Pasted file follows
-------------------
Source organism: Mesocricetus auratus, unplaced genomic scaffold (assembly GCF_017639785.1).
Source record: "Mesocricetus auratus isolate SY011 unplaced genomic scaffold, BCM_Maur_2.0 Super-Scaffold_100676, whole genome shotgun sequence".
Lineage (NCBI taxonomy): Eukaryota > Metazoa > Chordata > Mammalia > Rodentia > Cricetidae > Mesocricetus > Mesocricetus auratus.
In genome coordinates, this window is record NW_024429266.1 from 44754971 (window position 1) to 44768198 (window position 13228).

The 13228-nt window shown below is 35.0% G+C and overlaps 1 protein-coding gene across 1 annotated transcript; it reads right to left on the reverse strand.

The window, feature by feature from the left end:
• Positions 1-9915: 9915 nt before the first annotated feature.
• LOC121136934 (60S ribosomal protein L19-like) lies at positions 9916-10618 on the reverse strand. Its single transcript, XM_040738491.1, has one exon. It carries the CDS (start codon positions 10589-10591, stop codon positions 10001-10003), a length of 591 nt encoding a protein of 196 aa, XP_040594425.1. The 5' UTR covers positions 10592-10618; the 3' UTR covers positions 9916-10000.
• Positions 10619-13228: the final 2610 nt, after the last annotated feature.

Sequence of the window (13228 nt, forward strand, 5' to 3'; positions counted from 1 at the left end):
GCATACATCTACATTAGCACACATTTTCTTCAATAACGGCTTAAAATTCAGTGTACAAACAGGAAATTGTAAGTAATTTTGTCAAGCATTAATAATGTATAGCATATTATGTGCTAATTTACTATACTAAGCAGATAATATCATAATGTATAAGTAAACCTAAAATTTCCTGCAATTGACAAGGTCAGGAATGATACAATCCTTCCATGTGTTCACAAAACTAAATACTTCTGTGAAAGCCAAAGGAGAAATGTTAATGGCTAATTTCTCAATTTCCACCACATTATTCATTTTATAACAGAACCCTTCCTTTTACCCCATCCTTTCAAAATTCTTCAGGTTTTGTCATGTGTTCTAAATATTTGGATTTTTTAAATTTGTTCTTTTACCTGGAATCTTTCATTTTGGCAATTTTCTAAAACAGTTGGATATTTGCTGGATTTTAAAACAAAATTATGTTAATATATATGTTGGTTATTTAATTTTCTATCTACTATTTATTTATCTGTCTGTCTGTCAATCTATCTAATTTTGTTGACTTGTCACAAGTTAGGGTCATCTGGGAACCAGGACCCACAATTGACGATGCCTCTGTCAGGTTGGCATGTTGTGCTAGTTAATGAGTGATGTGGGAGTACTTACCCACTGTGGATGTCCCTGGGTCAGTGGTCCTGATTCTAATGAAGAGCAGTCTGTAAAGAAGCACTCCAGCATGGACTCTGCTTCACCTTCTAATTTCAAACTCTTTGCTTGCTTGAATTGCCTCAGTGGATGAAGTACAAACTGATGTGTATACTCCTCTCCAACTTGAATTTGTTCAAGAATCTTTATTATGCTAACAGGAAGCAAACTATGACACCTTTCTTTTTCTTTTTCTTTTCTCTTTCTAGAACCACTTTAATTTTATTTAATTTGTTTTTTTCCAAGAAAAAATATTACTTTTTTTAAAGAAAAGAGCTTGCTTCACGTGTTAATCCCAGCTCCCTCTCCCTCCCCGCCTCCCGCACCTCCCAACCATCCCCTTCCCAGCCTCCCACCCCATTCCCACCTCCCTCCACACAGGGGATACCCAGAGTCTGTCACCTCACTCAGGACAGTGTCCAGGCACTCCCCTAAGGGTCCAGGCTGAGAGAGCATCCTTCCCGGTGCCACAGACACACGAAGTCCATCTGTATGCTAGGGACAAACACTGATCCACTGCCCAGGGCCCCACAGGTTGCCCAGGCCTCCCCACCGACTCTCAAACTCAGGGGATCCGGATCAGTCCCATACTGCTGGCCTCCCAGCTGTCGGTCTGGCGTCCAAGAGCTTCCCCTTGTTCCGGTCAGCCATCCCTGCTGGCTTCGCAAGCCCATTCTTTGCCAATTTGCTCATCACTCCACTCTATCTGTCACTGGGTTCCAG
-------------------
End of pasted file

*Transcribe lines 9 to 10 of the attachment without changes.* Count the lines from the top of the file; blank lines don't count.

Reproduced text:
• Positions 10619-13228: the final 2610 nt, after the last annotated feature.

Sequence of the window (13228 nt, forward strand, 5' to 3'; positions counted from 1 at the left end):